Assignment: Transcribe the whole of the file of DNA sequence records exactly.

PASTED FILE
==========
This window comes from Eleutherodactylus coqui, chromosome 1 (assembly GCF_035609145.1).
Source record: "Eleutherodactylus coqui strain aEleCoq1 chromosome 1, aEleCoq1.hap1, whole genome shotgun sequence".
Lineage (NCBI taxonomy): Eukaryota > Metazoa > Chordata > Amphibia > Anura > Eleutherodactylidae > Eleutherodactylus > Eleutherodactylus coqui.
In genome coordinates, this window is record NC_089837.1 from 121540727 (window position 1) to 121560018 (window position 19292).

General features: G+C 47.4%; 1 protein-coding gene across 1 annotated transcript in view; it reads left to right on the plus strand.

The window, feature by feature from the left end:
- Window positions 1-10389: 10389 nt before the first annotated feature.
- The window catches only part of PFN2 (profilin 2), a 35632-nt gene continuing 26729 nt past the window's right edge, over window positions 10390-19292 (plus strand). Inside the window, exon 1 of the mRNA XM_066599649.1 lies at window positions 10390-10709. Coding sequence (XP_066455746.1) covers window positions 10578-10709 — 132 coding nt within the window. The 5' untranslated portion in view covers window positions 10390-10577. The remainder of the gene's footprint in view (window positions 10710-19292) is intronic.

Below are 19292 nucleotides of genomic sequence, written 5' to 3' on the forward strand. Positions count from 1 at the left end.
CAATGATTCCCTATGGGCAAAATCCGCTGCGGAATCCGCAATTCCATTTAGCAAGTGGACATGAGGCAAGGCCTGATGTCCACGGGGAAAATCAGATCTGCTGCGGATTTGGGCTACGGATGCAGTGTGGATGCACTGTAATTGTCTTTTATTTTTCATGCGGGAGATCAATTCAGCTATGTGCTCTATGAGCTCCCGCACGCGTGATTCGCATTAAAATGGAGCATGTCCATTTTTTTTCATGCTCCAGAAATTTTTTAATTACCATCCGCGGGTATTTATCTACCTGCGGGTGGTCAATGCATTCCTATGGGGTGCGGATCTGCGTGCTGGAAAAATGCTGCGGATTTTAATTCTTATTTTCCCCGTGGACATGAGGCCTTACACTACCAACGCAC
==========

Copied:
This window comes from Eleutherodactylus coqui, chromosome 1 (assembly GCF_035609145.1).
Source record: "Eleutherodactylus coqui strain aEleCoq1 chromosome 1, aEleCoq1.hap1, whole genome shotgun sequence".
Lineage (NCBI taxonomy): Eukaryota > Metazoa > Chordata > Amphibia > Anura > Eleutherodactylidae > Eleutherodactylus > Eleutherodactylus coqui.
In genome coordinates, this window is record NC_089837.1 from 121540727 (window position 1) to 121560018 (window position 19292).

General features: G+C 47.4%; 1 protein-coding gene across 1 annotated transcript in view; it reads left to right on the plus strand.

The window, feature by feature from the left end:
- Window positions 1-10389: 10389 nt before the first annotated feature.
- The window catches only part of PFN2 (profilin 2), a 35632-nt gene continuing 26729 nt past the window's right edge, over window positions 10390-19292 (plus strand). Inside the window, exon 1 of the mRNA XM_066599649.1 lies at window positions 10390-10709. Coding sequence (XP_066455746.1) covers window positions 10578-10709 — 132 coding nt within the window. The 5' untranslated portion in view covers window positions 10390-10577. The remainder of the gene's footprint in view (window positions 10710-19292) is intronic.

Below are 19292 nucleotides of genomic sequence, written 5' to 3' on the forward strand. Positions count from 1 at the left end.
CAATGATTCCCTATGGGCAAAATCCGCTGCGGAATCCGCAATTCCATTTAGCAAGTGGACATGAGGCAAGGCCTGATGTCCACGGGGAAAATCAGATCTGCTGCGGATTTGGGCTACGGATGCAGTGTGGATGCACTGTAATTGTCTTTTATTTTTCATGCGGGAGATCAATTCAGCTATGTGCTCTATGAGCTCCCGCACGCGTGATTCGCATTAAAATGGAGCATGTCCATTTTTTTTCATGCTCCAGAAATTTTTTAATTACCATCCGCGGGTATTTATCTACCTGCGGGTGGTCAATGCATTCCTATGGGGTGCGGATCTGCGTGCTGGAAAAATGCTGCGGATTTTAATTCTTATTTTCCCCGTGGACATGAGGCCTTACACTACCAACGCAC